disorientated the animals and caused them to move inland instead of
towards open waters.
....
Roddickton-Bide Arm sits on a major seal migration route and people
there are accustomed to seeing the creatures.
On Tuesday, the police said they had safely returned a seal to the
ocean but warned against approaching them.
"[They] may appear to be friendly in nature, [but] it is very
dangerous to approach or attempt to capture animals without proper
equipment," a Facebook post read.
https://www.bbc.co.uk/news/world-us-canada-46818238
Post by Peter T. Daniels
In some ways her accent was hyper-Canadian -- she clearly has Canadian raising
in e.g. "about" -- but she unrounds [O] (except in "all," where it seems to be
protected by the dark [l]), but it doesn't seem to be a cot/caught merger,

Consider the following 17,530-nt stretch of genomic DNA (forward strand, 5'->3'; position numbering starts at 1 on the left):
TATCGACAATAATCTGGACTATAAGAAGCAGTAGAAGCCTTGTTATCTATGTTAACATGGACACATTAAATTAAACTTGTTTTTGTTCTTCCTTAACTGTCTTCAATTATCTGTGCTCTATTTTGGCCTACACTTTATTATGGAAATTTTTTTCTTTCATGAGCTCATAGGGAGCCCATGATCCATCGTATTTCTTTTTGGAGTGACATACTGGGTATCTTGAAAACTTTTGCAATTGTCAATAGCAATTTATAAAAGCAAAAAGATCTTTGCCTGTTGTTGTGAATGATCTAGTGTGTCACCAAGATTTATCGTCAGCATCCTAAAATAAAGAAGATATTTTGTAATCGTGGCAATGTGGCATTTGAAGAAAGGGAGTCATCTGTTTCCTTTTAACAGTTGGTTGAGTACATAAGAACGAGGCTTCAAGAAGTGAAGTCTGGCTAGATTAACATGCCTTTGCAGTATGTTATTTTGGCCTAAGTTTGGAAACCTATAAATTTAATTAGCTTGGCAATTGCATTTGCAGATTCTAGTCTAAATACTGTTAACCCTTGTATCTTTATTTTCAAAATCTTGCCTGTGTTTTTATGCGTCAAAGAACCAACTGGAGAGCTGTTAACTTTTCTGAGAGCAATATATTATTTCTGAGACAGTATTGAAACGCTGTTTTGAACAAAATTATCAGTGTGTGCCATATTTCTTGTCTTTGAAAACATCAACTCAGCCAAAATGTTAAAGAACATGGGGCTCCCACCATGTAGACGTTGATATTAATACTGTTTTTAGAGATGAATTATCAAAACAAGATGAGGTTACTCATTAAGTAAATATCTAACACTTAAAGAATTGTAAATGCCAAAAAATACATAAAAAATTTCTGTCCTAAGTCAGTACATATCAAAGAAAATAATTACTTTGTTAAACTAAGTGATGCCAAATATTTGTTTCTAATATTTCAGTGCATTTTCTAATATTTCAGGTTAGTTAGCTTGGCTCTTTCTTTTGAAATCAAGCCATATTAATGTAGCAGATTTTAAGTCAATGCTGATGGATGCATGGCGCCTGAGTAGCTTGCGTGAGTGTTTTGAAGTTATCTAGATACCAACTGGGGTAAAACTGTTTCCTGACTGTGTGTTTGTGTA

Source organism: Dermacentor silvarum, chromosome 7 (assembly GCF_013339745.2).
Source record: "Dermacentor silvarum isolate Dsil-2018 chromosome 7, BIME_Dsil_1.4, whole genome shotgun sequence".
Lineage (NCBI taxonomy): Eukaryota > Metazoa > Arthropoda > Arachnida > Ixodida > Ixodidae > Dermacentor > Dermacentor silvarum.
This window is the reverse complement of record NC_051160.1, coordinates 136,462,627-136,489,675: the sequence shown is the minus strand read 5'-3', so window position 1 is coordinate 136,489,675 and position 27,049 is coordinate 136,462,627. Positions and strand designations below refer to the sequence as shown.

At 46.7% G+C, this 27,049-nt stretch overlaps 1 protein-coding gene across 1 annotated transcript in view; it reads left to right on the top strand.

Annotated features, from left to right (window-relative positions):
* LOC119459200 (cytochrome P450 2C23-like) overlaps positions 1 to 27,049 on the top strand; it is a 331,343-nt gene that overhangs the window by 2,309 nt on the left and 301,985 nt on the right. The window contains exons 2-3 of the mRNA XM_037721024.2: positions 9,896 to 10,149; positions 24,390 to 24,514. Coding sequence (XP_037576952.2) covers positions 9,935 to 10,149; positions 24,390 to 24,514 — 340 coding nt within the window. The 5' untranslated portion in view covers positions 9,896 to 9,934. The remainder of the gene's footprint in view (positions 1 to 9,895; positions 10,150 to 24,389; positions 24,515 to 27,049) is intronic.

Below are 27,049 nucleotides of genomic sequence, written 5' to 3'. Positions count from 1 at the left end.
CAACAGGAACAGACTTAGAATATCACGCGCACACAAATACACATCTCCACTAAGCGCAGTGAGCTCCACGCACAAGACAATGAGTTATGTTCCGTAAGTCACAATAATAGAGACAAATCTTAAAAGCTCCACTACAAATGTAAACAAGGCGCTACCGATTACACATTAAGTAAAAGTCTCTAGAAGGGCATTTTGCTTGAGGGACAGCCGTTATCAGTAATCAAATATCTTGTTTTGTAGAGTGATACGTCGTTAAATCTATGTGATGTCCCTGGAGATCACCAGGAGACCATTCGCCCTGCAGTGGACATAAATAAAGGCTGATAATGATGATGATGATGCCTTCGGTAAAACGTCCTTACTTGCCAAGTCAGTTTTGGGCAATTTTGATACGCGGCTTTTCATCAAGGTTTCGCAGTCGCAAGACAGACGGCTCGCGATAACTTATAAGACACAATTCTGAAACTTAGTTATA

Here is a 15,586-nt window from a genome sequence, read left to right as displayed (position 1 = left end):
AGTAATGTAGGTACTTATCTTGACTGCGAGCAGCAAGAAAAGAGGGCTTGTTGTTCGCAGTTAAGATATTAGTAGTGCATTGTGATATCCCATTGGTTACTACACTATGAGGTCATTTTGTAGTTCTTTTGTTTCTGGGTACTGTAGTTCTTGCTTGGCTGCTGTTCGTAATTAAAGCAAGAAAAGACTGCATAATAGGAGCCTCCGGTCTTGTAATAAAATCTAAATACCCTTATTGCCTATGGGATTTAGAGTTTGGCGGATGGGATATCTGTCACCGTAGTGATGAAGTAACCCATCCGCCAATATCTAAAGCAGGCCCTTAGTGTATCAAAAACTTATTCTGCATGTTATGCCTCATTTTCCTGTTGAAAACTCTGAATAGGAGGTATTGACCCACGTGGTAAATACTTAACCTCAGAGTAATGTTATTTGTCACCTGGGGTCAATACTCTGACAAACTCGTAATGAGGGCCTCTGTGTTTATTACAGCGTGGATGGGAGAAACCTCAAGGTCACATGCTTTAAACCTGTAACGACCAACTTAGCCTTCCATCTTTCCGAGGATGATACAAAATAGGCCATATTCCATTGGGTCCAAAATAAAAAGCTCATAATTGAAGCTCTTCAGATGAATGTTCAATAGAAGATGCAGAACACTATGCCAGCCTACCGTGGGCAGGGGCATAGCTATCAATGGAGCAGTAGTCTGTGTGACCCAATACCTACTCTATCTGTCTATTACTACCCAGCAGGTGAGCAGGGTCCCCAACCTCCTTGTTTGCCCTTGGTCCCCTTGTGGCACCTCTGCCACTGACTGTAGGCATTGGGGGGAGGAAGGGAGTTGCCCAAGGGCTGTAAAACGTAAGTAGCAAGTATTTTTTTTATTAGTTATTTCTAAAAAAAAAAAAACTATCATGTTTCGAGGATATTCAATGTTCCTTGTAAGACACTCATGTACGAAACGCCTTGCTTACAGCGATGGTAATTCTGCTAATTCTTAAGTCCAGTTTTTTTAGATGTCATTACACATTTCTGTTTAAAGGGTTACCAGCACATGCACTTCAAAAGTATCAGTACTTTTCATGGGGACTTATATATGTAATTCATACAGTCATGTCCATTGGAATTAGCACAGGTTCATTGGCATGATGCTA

because it's also quite fronted. The interdentals seemed to be somewhat
stopped, but I couldn't tell whether they were dental (as in South Side Chicago,
the accent that gave us "Da Bearss" on SNL). There were a couple other features
but I was driving and couldn't take notes.
I didn't see the link for the interview, though.

Seals often do come ashore, just not in such great numbers and at a time
of year when food is limited. I'm glad the article warned about
approaching them - they aren't cute cuddly toys, they're wild animals
and I'm told they bite. "The Wildlife" (that branch of the provincial
government dealing with wild animals) is who should be notified when one
sees a wild animal in distress, although of course you can also call the